I'm attempting this question, but I'm a little unsure about my answers. The full question is:

Five people are to be seated around a circular table. Two seatings are considered the same if one is a rotation of the other.

  1. How many seatings are possible?
  2. How many are possible if John and Mary always insist on sitting next to each other?
  3. What is the probability if the five people are place randomly around the table that John and Mary will end up sitting next to one another?

My answers are:

  1. (5-1)! = 4! = 24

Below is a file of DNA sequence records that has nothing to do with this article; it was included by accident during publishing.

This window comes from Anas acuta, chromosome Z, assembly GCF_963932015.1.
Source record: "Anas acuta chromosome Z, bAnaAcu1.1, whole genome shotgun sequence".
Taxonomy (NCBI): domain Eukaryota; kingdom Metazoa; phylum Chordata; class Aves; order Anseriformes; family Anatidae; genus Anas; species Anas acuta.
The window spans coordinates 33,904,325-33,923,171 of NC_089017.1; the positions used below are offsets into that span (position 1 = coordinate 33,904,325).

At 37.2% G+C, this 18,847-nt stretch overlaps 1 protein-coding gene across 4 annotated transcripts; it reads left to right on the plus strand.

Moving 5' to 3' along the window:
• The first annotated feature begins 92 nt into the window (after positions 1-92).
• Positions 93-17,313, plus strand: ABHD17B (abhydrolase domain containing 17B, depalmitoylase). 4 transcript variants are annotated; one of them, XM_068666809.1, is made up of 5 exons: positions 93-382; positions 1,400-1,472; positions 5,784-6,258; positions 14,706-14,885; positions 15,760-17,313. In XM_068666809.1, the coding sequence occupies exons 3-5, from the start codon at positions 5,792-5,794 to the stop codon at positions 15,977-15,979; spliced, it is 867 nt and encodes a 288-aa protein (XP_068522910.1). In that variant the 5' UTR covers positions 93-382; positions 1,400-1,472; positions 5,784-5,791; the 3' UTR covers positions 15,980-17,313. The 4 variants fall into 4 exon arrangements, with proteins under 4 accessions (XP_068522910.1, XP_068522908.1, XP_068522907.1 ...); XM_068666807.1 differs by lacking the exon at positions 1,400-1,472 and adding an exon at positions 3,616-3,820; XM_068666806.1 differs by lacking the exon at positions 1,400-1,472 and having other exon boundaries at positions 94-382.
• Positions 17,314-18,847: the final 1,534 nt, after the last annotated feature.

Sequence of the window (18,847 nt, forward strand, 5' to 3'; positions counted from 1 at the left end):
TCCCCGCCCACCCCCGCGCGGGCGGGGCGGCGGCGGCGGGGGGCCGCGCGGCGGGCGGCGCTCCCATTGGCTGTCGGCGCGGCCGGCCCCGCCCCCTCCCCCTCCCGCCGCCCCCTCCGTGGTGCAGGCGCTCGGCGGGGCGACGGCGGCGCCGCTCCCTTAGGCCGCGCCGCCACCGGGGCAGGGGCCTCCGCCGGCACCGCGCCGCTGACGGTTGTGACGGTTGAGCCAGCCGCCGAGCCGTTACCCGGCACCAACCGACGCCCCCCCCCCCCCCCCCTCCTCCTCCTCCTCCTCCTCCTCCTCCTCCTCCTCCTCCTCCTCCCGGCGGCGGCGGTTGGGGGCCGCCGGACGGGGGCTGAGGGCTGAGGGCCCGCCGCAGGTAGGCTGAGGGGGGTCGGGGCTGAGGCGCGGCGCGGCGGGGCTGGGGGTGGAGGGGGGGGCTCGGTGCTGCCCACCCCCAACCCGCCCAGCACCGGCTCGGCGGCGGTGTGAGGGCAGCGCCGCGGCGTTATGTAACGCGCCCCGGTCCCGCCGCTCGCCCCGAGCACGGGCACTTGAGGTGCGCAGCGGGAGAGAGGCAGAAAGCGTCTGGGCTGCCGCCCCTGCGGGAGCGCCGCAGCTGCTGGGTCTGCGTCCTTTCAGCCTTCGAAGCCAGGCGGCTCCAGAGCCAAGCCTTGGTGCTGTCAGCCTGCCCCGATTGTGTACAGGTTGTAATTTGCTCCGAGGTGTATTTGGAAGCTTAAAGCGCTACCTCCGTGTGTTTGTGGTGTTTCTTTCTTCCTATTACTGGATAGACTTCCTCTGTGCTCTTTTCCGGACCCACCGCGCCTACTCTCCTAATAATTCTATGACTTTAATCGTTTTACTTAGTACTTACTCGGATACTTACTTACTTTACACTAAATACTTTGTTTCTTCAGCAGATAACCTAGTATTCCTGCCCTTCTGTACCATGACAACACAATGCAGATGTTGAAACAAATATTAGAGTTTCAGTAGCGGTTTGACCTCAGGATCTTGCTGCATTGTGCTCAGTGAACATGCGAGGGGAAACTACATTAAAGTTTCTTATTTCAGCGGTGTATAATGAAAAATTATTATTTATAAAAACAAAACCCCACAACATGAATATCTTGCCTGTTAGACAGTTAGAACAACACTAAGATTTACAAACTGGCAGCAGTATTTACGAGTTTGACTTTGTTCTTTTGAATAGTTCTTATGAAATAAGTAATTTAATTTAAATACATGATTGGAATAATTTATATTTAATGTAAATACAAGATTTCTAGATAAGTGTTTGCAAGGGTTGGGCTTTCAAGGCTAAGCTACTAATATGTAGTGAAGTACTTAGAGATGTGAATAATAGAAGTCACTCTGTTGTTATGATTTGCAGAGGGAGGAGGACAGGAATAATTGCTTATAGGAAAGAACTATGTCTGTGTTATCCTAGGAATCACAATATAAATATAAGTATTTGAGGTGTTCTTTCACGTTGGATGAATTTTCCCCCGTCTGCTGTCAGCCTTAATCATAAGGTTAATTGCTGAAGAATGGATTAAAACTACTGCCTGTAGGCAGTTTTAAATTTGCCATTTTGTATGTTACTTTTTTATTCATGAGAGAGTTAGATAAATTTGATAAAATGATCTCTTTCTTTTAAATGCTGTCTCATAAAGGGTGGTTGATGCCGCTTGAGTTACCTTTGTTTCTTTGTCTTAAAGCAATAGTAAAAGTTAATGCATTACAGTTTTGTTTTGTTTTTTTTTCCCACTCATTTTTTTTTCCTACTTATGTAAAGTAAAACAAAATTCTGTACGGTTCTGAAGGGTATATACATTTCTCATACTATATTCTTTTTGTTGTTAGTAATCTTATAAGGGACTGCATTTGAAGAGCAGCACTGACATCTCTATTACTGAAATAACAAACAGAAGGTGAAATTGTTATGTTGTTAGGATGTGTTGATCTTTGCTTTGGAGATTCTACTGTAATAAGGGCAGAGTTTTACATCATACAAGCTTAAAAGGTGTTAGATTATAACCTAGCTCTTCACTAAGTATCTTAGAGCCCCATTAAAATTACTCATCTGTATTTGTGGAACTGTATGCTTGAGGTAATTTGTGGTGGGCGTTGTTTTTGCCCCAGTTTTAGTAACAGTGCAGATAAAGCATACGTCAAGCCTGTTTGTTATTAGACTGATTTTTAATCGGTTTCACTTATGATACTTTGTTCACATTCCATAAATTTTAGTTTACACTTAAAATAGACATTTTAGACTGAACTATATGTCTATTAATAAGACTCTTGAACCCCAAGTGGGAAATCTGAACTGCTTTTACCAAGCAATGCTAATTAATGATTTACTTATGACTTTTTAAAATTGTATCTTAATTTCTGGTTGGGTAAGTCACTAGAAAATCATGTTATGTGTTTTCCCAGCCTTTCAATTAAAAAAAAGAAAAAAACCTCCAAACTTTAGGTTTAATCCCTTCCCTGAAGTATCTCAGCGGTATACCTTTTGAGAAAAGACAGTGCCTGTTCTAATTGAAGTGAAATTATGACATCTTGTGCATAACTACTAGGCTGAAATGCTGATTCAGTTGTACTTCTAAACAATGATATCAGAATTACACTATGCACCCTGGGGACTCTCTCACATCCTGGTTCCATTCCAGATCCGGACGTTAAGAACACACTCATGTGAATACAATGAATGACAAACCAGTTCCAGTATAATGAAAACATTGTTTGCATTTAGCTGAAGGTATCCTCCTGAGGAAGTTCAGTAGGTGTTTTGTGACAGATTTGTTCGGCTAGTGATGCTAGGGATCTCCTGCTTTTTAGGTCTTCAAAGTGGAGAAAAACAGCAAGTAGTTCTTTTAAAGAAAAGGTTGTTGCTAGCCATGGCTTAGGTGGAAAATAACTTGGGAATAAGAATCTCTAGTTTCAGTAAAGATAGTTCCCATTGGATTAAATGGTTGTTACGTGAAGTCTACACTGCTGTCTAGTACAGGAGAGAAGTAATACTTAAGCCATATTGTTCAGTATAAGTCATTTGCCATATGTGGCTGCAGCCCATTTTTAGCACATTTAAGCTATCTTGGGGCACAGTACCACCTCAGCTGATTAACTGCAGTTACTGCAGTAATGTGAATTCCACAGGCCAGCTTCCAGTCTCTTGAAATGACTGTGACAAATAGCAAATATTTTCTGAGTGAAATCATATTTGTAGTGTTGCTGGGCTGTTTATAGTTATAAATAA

2. 3! = 6
  3. C(5,2) = 10

1 Answer 1


For b, John and Mary can sit beside each other two different ways. For c, a probability has to be less than or equal to $1$, so you have to divide by the number of possibilities.

  • $\begingroup$ Just making sure, the answer for b would be 12; and c would be (12/24) * 100 = 50%? $\endgroup$
    – user754950
    Dec 15, 2011 at 14:14
  • $\begingroup$ @user754950: right. For c, if you seat John first, then Mary has two choices next to him and two that are not, an easy check. $\endgroup$ Dec 15, 2011 at 14:16

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